N79969
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Flying Before The Wright Brothers?

Mon Apr 28, 2003 12:07 pm

 
IMissPiedmont
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RE: Flying Before The Wright Brothers?

Mon Apr 28, 2003 12:15 pm

The Wright brothers caveat being "powered, manned, controlled" flight. Many flew one or 2 of these prior to the Wrights but the Wrights were the first with all three.
The day you stop learning is the day you should die.
 
Oz777
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RE: Flying Before The Wright Brothers?

Mon Apr 28, 2003 12:49 pm

Sorry IMiss Piedmont but....

Richard Pearse in Canterbury, New Zealand is documented as having made a " powered, controlled, manned" flight before thwe Wright Brothers.

Seems his aircraft was a "puller" rather that a "pusher" and also used a rough aerloron rather than the Wrights rudder for directional control.

Due to the remoteness of the location, and the time it took for the news to travel to the rest of the World, it was never fully acknowleged.
(much like the US media of today  Smile )

But it was documented, and a replica of another of his aircraft is still on display at the Museum of Transport and Technology (MoTaT) Auckland.

Oz777
 
YKM97Y
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RE: Flying Before The Wright Brothers?

Mon Apr 28, 2003 2:00 pm

I've heard of Pearse's flights being discounted because they essentially were takeoffs from a hill with descent (though under power) to lower elevations. The Wrights' flights actually gained altitude under power, something that distinguished their powered flights from the the glider flights they'd made in previous years. Based on the Seattle Times article mentioned above, it sounds like Pearse felt somewhat similarly, and didn't challenge the Wrights' claim to be first.

Pete
 
NZ767
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RE: Flying Before The Wright Brothers?

Mon Apr 28, 2003 8:24 pm

Umm, Pete. Pearce made his flights on the Canterbury Plains.
There are no hills of any note for miles around.  Insane
 
IMissPiedmont
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RE: Flying Before The Wright Brothers?

Tue Apr 29, 2003 1:11 pm

I'd like to see that documentation. I've seen several articles but nothing I'd place my money on. All seem to have emerged after December 3, 1903 with no photos or impartial witnesses. Not that it could not have happened, just no reliable info exists, Legends do not count.
The day you stop learning is the day you should die.
 
jwenting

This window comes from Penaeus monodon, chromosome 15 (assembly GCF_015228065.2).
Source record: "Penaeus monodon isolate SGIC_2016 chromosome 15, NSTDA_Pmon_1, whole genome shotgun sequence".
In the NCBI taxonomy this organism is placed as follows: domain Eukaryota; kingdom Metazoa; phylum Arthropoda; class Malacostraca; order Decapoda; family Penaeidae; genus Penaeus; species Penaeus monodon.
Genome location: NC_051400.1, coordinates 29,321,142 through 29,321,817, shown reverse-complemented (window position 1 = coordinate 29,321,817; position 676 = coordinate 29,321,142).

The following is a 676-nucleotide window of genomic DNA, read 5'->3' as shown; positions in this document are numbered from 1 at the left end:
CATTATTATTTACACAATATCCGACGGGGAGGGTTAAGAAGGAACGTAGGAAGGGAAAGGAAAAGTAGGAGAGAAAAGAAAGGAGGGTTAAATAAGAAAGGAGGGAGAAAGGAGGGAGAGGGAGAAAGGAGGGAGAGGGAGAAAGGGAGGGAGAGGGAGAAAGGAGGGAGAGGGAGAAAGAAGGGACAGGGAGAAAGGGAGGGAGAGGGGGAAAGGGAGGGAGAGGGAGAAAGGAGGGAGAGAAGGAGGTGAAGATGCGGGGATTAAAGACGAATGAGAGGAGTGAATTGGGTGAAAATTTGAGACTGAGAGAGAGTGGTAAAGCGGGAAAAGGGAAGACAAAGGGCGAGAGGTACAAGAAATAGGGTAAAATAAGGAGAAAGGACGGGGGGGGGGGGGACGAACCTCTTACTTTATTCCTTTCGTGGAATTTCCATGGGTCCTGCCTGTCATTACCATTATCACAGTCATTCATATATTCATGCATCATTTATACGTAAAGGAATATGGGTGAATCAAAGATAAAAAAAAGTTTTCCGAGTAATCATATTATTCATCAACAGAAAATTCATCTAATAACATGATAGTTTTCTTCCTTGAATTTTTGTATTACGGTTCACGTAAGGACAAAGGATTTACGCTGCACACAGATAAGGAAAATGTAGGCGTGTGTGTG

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RE: Flying Before The Wright Brothers?

Tue Apr 29, 2003 2:25 pm

Oz, your hero didn't have anyone there at the time to provide independent documentation of his feat.
Therefore it's not acknowledged, he could just have made up his story for all we know.
I wish I were flying
 
Ciro
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RE: Flying Before The Wright Brothers?

Tue Apr 29, 2003 4:41 pm

From my humble knowledge, I can only remember Americans who do regard the first flight belonging to the Wright Brothers.

Americans are very found of concrete evidence... Well, the first public flying apperance was held in Paris, in 1906, by Santos Dumont. Sounds more concrete than written reports and pictures that could even be fake!
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RIX
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RE: Flying Before The Wright Brothers?

Wed Apr 30, 2003 4:14 am

"I can only remember Americans who do regard the first flight belonging to the Wright Brothers... pictures that could even be fake... - ??? Meaning, created in Hollywood? Kinda fake moon landing, yeah?  Smile

BTW, ever heard of the "Mozhajskij airplane"? Powered by steam engine. FYI, this was the first flight ever, in 19th century! Big grin
 
Oz777
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RE: Flying Before The Wright Brothers?

Wed Apr 30, 2003 10:11 am

jwenting

I acknowlege that Pearse could have made up his claims, however the circumstantial evidence suggests very differently.

Pearse was a 'rocket scientist'. He invented a number of items, clearly advanced for their time, and was regarded by many as a bit eccentric. His constant 'experiments' soon lost their novelty value to the local population and hence there was no 'notable' eyewitnesses to the original flight.

According to several statements later recorded, there were a number of children present, but their testimony was discounted as children at that time and in the context of the culture then extant, had no real credibility.

Again the anecdotal evidence is: Pearse certainly built his aircraft before the Wright Brothers. Subsequent analysis has proved that it was certainly capable of powered flight, including take-off (using strong winds, a feature of Canterbury at certain times of the year). Pearse, once he proved he could fly, then set about designing improved versions that bore little resemblance to the Wright Bros designs.

The evidence is certainly quite compelling. Retaining an open mind about it, I think in all probability Pearse was the first to fly - just that the location (its remoteness, in a country far from anything else) mitigated against global acclaim.

Kiwis are an inventive lot - just look at who was the first to split the atom (Lord Rutherford) - and who just happened to make it to the top of Everst first (Hillary). Neither of them had a Hollywood set to record (or fake) their achievements either.

Oz777